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Video instructions and help with filling out and completing How Form 4797 Depreciation

Instructions and Help about How Form 4797 Depreciation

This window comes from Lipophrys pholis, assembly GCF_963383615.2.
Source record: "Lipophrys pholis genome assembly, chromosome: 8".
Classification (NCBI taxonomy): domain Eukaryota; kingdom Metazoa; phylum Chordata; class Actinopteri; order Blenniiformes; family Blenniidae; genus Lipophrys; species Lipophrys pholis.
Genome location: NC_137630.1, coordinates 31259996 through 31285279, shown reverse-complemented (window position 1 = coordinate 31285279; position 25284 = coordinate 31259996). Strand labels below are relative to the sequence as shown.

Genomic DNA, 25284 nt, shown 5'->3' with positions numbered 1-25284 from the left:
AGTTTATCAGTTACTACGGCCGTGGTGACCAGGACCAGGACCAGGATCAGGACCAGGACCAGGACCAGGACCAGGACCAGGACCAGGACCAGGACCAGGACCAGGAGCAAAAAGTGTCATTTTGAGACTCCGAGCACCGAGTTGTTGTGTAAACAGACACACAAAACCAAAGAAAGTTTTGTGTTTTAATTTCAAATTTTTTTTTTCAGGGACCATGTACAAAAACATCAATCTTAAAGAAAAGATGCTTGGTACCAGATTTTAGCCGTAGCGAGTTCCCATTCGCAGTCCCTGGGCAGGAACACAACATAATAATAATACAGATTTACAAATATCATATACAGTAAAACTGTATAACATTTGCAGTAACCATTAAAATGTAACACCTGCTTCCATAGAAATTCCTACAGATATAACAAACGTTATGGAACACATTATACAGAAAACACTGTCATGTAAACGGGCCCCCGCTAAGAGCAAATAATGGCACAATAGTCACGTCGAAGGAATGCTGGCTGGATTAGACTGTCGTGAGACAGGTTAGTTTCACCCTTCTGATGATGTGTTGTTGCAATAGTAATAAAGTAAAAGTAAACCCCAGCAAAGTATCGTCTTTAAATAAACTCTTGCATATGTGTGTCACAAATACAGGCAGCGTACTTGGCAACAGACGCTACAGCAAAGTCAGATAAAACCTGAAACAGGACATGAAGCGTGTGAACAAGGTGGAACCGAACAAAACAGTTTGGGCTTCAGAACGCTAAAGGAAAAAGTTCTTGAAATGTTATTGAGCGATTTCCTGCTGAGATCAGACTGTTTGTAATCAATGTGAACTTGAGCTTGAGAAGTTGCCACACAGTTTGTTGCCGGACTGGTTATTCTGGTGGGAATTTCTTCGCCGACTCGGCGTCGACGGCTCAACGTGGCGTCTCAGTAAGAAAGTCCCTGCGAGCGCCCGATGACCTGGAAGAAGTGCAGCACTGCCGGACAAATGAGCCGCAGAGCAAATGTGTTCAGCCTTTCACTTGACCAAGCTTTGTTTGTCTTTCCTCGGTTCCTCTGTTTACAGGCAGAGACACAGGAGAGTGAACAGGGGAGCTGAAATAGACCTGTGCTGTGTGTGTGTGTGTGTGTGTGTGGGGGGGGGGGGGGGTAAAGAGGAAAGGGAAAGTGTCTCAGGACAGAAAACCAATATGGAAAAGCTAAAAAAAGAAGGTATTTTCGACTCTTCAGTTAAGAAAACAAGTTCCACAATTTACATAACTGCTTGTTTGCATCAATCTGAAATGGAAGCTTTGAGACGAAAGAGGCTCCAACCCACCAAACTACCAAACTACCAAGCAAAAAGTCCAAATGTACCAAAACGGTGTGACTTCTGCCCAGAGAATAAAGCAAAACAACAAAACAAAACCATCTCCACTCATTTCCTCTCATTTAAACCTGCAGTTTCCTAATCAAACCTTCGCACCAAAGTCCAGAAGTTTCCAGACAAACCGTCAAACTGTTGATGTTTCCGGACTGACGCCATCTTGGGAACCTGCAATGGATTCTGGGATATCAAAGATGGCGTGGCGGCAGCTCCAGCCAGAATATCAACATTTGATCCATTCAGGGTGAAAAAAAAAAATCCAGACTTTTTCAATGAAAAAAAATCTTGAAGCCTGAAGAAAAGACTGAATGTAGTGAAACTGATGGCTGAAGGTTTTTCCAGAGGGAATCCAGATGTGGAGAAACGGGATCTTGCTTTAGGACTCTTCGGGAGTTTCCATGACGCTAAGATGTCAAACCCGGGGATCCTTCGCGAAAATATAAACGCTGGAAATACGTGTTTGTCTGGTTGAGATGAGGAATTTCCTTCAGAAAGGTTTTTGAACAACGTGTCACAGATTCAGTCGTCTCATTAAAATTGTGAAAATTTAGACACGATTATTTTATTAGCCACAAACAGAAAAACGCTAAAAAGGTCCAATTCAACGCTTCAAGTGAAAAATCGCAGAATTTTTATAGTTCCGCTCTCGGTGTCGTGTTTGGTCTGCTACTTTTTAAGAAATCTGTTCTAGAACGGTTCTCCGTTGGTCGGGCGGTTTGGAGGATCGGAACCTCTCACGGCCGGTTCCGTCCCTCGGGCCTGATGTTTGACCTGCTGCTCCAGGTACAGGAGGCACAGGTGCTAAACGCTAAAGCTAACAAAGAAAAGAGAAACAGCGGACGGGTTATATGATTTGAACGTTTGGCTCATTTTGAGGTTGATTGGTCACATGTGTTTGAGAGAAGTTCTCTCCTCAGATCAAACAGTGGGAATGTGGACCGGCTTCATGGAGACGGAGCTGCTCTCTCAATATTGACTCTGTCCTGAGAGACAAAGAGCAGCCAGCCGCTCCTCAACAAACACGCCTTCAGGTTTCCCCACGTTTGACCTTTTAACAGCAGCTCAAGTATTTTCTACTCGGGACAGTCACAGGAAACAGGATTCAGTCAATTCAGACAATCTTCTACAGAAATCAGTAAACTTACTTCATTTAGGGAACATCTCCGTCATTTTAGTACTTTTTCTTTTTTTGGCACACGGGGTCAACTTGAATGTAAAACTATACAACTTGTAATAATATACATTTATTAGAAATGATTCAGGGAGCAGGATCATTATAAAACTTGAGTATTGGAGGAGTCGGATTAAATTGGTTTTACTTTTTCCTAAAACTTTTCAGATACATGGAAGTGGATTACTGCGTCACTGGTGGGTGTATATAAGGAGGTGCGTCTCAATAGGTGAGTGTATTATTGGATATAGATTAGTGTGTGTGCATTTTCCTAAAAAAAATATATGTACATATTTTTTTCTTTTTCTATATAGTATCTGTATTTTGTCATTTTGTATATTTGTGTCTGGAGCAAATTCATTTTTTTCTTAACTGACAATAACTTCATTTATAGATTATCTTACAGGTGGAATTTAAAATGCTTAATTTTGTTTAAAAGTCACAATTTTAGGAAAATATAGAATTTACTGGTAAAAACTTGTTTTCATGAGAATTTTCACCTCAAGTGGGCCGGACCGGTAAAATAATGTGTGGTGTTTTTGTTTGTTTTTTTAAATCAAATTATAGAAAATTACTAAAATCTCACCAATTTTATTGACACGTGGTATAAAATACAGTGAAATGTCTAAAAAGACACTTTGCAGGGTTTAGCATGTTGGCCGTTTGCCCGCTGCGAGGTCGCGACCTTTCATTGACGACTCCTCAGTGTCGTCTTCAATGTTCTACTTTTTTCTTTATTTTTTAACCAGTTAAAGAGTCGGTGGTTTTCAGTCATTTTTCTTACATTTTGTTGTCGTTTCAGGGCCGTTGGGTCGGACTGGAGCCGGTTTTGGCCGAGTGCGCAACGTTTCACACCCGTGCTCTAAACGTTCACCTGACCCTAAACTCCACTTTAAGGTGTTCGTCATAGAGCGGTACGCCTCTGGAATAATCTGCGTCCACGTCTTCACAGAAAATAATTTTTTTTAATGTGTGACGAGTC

Welcome to Washington Brown. Today, we're going to practice what we preach. I'm going to show you how we depreciated our own commercial property. Hi, I'm Tyron Hyde from Washington Brown, and when I first bought this property in the Sydney CBD two years ago, it looked like this. It was ugly, rundown, and in desperate need of some TLC. But the location in the heart of the city was perfect, so I got a designer to create a new floor plan and hired a builder to carry out the work. It was a substantial fit-out, including new paint, carpet, workstations, and partitions. We even installed a new kitchen in the reception area. At the end of the project, the builder gave us a tax invoice for $200,000. Now, I've seen situations where owners take the fit-out costs and multiply that by two and a half percent per annum. That's the rate at which you can claim general fit-out costs. Now, if I did that based upon our $200,000 fit-out, I would only be able to claim $5,000 of tax depreciation. Instead, I asked the builder to break down the cost relative to the appropriate trades, like carpet, air-conditioning, workstations, etc. We allocated a portion of the builder's cost, such as management fees, to each of those trades. And guess what? Our depreciation in the first year alone was $35,000, not $5,000. Now, that's where knowing the construction cost and tax law together can make a world of difference. So there you have it, from this to this. Yes, it was expensive, but being able to claim $35,000 in depreciation in one year alone was a significant boost. That's all from this QSR corner. I'm Tyron Hyde from Washington Brown. See you next time, and if you like this video, please leave a...